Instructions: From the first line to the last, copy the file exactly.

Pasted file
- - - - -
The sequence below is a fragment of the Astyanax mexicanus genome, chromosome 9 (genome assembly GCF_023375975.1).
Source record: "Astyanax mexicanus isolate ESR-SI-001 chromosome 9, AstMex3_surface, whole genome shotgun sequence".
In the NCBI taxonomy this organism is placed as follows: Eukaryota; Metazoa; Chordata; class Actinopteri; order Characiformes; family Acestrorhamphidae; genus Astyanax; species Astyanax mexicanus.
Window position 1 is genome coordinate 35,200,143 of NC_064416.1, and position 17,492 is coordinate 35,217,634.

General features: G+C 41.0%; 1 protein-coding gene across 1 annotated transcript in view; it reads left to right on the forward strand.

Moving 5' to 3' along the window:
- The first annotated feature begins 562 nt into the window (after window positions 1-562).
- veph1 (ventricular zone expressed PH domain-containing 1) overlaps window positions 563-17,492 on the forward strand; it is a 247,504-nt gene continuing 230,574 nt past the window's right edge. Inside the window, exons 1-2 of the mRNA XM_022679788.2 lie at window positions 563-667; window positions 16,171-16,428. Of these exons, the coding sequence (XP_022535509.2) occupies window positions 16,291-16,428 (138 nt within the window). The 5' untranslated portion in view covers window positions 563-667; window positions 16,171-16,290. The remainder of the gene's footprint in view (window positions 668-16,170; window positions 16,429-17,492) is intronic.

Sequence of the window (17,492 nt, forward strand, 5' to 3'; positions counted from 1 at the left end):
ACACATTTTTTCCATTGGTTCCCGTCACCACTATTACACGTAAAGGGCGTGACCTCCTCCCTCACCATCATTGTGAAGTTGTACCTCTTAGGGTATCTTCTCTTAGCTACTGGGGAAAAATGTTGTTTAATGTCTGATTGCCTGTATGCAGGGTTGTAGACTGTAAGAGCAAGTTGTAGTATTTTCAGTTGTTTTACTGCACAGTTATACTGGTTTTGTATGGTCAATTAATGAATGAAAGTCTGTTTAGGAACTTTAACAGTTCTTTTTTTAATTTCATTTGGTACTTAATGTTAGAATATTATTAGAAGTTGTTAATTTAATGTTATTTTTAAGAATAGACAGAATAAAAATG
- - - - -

The sequence below is a fragment of the Astyanax mexicanus genome, chromosome 9 (genome assembly GCF_023375975.1).
Source record: "Astyanax mexicanus isolate ESR-SI-001 chromosome 9, AstMex3_surface, whole genome shotgun sequence".
In the NCBI taxonomy this organism is placed as follows: Eukaryota; Metazoa; Chordata; class Actinopteri; order Characiformes; family Acestrorhamphidae; genus Astyanax; species Astyanax mexicanus.
Window position 1 is genome coordinate 35,200,143 of NC_064416.1, and position 17,492 is coordinate 35,217,634.

General features: G+C 41.0%; 1 protein-coding gene across 1 annotated transcript in view; it reads left to right on the forward strand.

Moving 5' to 3' along the window:
- The first annotated feature begins 562 nt into the window (after window positions 1-562).
- veph1 (ventricular zone expressed PH domain-containing 1) overlaps window positions 563-17,492 on the forward strand; it is a 247,504-nt gene continuing 230,574 nt past the window's right edge. Inside the window, exons 1-2 of the mRNA XM_022679788.2 lie at window positions 563-667; window positions 16,171-16,428. Of these exons, the coding sequence (XP_022535509.2) occupies window positions 16,291-16,428 (138 nt within the window). The 5' untranslated portion in view covers window positions 563-667; window positions 16,171-16,290. The remainder of the gene's footprint in view (window positions 668-16,170; window positions 16,429-17,492) is intronic.

Sequence of the window (17,492 nt, forward strand, 5' to 3'; positions counted from 1 at the left end):
ACACATTTTTTCCATTGGTTCCCGTCACCACTATTACACGTAAAGGGCGTGACCTCCTCCCTCACCATCATTGTGAAGTTGTACCTCTTAGGGTATCTTCTCTTAGCTACTGGGGAAAAATGTTGTTTAATGTCTGATTGCCTGTATGCAGGGTTGTAGACTGTAAGAGCAAGTTGTAGTATTTTCAGTTGTTTTACTGCACAGTTATACTGGTTTTGTATGGTCAATTAATGAATGAAAGTCTGTTTAGGAACTTTAACAGTTCTTTTTTTAATTTCATTTGGTACTTAATGTTAGAATATTATTAGAAGTTGTTAATTTAATGTTATTTTTAAGAATAGACAGAATAAAAATG